I stood in a long line for far too long today, hoping to finally get some hands-one time with Gears of War 3’s single player campaign. I was in the multiplayer beta, so I already had a fair understanding of the changes that went in to the competitive multiplayer side of things. I was slightly disappointed then, to learn – near the end of the wait – that no, I would not be playing the campaign. I say slightly, because I would end up playing the revised 2.0 version of one of my favourite modes from Gears of War 2 – Horde.
For those of you now in the know, Gears’ Horde mode – along with the Nazi zombie mode from World at war – helped re-popularise the wave-based mode of gaming. Working together, you and your friends (or random people from the internet) take out waves of locust in rounds, with a slight reprieve between each wave. Well, it’s back in Gears of War 3 – and there are enough changes to make it feel fresh and exciting again.
The first major change that’s immediately apparent is that players can now build upgradeable fortifications, like turrets, decoys and barricades in pre-determined spots on the map between each wave. The second big change is that employing this sort of reinforcement, as well as doing simpler things like repairing them or even reviving yourself and collecting certain weapon-types costs you a fee using the mode’s currency. Thankfully it’s not terribly hard to earn cash, doing the sort of stuff you’d do anyway; killing enemies, reviving team mates and just generally blasting the heck out of anything that looks like it’s not human. It does add a greater level of depth and strategy to the mode though; and after playing with these simple, yet effective new additions for a while, you’ll never be able to play standard Horde again.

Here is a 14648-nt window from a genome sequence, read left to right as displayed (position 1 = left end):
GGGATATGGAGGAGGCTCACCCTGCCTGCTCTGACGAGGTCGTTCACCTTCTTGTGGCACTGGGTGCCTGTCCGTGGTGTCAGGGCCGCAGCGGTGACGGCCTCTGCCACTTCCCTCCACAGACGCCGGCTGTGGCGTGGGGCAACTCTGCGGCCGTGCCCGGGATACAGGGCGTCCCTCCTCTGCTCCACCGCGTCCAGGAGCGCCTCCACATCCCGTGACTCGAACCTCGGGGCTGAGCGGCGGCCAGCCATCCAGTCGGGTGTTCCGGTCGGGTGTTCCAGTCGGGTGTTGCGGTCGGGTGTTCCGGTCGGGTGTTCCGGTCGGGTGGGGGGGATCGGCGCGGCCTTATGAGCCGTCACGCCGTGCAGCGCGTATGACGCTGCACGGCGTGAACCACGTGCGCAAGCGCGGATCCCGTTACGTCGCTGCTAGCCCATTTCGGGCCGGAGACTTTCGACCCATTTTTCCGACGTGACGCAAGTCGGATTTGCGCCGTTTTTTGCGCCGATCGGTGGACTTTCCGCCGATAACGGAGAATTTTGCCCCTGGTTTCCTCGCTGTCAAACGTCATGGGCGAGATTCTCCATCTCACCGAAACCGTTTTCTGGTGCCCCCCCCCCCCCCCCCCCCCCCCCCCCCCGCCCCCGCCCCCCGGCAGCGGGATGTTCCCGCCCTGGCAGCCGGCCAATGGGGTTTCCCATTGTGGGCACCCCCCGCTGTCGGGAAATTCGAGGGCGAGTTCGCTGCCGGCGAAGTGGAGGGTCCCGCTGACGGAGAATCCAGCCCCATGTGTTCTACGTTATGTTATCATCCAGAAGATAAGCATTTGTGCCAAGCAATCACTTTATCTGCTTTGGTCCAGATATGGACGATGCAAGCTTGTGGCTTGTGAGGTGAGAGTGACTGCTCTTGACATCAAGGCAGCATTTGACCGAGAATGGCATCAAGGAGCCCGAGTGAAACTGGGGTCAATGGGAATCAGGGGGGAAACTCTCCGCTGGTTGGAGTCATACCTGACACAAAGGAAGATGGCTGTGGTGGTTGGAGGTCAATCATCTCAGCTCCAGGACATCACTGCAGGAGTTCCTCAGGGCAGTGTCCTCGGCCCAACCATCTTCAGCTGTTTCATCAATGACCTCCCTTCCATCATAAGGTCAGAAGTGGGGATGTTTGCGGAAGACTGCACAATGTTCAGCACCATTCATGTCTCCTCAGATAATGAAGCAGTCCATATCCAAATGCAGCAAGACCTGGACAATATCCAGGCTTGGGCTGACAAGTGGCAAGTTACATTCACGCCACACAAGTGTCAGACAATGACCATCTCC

After 10 waves, you get to have a boss battle that features some of the larger locusts like Brumaks. There are 50 waves in total – so you’ll want to dole out your upgrades and do repairs strategically. Also included, finally, is a system of mutators, not unlike the one from Unreal Tournament where you’ll be able to make slight changes to how the game looks or is played. The only ones revealed so far are the Big head mode we saw in the beta, and a new, silly one that adds a laugh-track to the locust-killing proceedings.
It may not have been the single player campaign I was hoping to play, but Gears of War 3’s horde mode is an insane amount of fun. I played Horde to death in the previous game, and can easily see myself spending just as much time in Horde 2.0.
Last Updated: June 10, 2011